Consistency: The Missing Piece to Sales Success

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Imagine you’re looking to make a new purchase. You do your research, sign up for emails and download marketing materials. Then you get on the phone with a sales rep for the first time, and the story you hear is completely different than what you saw online. You’ve probably lost confidence in your sales rep, and the product itself by this point.

With the complexity of products on the market, and the sheer amount of information available, it’s likely you’ve experienced something similar, whether you were buying enterprise software or a new laptop or cell phone.

Being in the business of selling technology for enterprise sales organizations, I am in regular contact with sales leaders and I know firsthand about the challenges that come with increasingly complicated sales cycles and more empowered buyer communities. Not surprisingly, every industry has its unique challenges, but there is one topic that remains a major impediment for almost every sales team: message consistency.

Anyone in business understands the need to differentiate from competitors and create a consistent brand identity. Your brand and your value proposition should be clear and consistent at every stage of the sales cycle. However, with so many moving pieces in an organization, not to mention geographically dispersed sales teams and continuous staff turnover, how do you manage message consistency not just across the sales organization, but across the enterprise?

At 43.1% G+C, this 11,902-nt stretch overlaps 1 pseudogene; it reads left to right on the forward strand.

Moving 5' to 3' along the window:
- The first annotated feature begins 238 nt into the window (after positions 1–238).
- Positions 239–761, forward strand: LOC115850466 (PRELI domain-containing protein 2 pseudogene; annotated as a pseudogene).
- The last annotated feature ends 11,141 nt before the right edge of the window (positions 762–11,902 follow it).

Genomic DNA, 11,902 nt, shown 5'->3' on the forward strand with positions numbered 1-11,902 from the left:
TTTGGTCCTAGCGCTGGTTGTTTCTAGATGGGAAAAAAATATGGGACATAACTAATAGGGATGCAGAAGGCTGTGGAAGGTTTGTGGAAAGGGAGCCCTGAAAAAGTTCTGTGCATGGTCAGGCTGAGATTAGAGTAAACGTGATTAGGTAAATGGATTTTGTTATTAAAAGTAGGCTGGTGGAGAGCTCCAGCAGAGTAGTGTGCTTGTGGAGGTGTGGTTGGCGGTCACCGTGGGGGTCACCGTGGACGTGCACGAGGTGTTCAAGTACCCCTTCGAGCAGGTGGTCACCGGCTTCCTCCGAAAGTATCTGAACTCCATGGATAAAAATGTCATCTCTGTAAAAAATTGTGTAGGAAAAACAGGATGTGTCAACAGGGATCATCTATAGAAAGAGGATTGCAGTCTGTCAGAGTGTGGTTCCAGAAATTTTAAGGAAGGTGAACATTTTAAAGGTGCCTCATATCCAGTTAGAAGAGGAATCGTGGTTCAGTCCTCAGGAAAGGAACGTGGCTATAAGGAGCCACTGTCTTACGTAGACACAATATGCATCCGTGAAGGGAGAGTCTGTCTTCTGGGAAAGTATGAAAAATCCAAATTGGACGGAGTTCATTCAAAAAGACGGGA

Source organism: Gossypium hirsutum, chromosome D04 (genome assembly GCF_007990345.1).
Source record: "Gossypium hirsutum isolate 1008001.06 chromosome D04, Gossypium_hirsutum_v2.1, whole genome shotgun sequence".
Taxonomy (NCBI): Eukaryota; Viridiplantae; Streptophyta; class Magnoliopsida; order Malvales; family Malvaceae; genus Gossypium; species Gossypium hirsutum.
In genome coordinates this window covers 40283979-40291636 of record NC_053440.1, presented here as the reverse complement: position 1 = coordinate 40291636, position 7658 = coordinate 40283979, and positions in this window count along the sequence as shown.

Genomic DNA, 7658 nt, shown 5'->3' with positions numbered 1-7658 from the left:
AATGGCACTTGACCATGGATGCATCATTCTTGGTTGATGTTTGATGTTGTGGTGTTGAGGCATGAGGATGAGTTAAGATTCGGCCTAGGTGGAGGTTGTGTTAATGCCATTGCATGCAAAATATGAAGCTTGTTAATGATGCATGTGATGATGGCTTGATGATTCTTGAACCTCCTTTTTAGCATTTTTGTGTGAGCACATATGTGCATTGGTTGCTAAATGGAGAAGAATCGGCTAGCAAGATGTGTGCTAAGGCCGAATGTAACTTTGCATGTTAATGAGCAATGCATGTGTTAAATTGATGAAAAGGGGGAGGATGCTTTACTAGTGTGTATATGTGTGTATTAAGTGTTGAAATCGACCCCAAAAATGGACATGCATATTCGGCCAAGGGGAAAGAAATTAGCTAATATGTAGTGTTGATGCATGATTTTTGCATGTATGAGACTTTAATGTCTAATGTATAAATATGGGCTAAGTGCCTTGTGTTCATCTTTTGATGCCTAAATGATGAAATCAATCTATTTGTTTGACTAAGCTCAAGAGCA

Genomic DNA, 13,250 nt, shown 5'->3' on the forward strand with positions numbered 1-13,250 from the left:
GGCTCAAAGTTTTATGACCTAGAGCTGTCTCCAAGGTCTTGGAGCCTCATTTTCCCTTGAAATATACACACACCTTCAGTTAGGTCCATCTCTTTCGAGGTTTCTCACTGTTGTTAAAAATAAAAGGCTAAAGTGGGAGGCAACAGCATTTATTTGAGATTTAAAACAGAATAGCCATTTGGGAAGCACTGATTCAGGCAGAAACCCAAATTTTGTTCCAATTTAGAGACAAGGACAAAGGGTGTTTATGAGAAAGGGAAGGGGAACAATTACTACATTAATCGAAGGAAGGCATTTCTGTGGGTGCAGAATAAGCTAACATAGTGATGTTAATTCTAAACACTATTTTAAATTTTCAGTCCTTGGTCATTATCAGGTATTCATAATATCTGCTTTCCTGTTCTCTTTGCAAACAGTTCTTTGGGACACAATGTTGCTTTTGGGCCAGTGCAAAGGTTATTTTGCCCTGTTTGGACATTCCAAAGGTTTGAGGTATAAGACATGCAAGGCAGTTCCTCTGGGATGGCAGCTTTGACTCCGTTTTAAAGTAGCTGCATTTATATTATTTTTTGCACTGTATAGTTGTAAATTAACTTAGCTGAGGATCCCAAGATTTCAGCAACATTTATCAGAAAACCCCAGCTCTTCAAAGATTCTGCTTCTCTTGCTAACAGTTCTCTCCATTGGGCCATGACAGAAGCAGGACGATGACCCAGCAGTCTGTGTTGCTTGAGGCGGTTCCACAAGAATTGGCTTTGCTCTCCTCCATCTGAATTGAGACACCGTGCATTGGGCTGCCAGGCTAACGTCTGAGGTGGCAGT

Conquering the Cringe Factor
Whether visiting a company’s website for product info, talking to a sales rep, or calling the customer support helpdesk, the experience should be cohesive and seamless for customers. However, as sales reps, we’ve all experienced that “cringe factor” when hearing a colleague deliver the wrong message. Or we’ve been given collateral by marketing that’s supposed to help us make the sale, but touts features and specs instead of articulating value. As companies grow, it becomes more difficult to ensure that all departments are communicating consistently with customers and prospects. Yet without alignment, cringe-worthy sales moments are almost guaranteed.

One step toward creating a consistent value message is to include both sales and marketing in the discussion. While it’s often true that marketing takes the lead when creating new messaging and collateral, sales reps can offer firsthand insight into specific customer pain points and industry trends – and whether or not messages will resonate with key audiences.

Another equally important step is ensuring that teams have access to the most up-to-date and relevant content. According to Erin Provey, service director, Strategic Communications Management at SiriusDecisions, “Sixty to seventy percent of content in b-to-b organizations goes unused. The number-one reason? Irrelevance. The number-two and number-three reasons? People don’t know it exists or can’t find it.”